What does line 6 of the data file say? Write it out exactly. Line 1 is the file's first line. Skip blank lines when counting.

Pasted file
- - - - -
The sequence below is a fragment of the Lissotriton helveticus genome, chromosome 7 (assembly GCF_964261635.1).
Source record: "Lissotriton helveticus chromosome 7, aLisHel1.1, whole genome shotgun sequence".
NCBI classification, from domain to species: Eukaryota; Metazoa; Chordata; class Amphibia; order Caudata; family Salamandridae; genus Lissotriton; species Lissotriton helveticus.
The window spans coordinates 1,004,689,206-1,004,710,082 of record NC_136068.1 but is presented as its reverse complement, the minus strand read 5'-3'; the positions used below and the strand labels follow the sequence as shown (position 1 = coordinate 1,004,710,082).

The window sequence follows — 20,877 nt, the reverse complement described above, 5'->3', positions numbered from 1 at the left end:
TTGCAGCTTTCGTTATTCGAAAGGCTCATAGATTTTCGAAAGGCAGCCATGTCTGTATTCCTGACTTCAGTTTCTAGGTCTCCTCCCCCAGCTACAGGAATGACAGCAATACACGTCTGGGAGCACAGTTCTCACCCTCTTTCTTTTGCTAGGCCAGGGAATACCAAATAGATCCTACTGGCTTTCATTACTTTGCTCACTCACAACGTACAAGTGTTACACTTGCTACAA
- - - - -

TTGCAGCTTTCGTTATTCGAAAGGCTCATAGATTTTCGAAAGGCAGCCATGTCTGTATTCCTGACTTCAGTTTCTAGGTCTCCTCCCCCAGCTACAGGAATGACAGCAATACACGTCTGGGAGCACAGTTCTCACCCTCTTTCTTTTGCTAGGCCAGGGAATACCAAATAGATCCTACTGGCTTTCATTACTTTGCTCACTCACAACGTACAAGTGTTACACTTGCTACAA